TEXT OF STORY
Steve Chiotakis: The E.U. reports that all the countries that use the Euro currency are collectively, collectively in recession. Kyle James has the story from Berlin.
Kyle James: It's a milestone of sorts, but not the kind anyone wants. For the first time since the currency was introduced in 1999, the Eurozone has entered recession. The economy has been hit from various sides. Inflation has skyrocketed, oil prices and the euro hit highs over the summer, and credit has dried up.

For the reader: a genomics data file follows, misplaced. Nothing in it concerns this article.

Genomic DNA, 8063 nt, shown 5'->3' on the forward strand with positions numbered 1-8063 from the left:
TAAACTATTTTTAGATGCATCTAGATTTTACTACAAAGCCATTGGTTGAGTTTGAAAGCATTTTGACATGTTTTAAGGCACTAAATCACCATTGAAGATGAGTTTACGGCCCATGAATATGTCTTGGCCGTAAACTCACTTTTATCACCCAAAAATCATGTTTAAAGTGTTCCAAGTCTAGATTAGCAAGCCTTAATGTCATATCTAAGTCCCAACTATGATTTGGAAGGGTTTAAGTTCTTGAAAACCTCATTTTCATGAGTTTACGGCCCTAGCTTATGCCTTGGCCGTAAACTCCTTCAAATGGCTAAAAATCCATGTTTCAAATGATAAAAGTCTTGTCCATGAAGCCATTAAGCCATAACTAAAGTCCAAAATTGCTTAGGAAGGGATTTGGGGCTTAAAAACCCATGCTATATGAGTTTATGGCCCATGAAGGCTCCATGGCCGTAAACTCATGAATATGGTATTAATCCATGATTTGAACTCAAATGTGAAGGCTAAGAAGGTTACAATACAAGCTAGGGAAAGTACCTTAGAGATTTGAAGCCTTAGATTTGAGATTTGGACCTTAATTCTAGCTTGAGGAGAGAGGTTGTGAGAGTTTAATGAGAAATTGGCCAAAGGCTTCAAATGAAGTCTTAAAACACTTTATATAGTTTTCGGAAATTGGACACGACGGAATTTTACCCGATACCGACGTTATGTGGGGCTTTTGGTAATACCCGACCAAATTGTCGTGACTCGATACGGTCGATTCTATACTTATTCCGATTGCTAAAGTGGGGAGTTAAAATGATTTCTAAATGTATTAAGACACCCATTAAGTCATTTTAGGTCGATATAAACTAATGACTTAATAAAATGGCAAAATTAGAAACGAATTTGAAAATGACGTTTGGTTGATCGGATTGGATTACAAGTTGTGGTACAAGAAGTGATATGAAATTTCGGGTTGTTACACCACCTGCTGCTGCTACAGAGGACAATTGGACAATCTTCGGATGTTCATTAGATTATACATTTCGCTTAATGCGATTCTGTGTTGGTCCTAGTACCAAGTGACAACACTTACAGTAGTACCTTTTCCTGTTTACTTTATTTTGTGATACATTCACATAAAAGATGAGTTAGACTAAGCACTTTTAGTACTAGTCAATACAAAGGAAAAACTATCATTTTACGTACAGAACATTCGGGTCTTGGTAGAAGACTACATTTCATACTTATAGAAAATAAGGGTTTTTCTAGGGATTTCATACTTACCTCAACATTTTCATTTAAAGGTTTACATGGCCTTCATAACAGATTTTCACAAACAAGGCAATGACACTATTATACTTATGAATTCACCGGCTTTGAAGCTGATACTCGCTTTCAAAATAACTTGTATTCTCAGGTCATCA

Brussels-based analyst Nicolas Veron says many thought at one time, the E.U. might avoid a U.S.-style downturn, but that's not what's happened.
Nicolas Veron: In a way, European economies tend to be slower to adjust, both on the downside and the upside. So I would expect a recession that will perhaps come less brutally in Europe than it is coming in the U.S., but may last a bit longer.
He says the downturn will like spur European leaders to look for a common policy response. Up to now, governments have acted on the national level. But since Eurozone economies are so tightly linked, he says coordinated action is needed.
In Berlin, I'm Kyle James for Marketplace.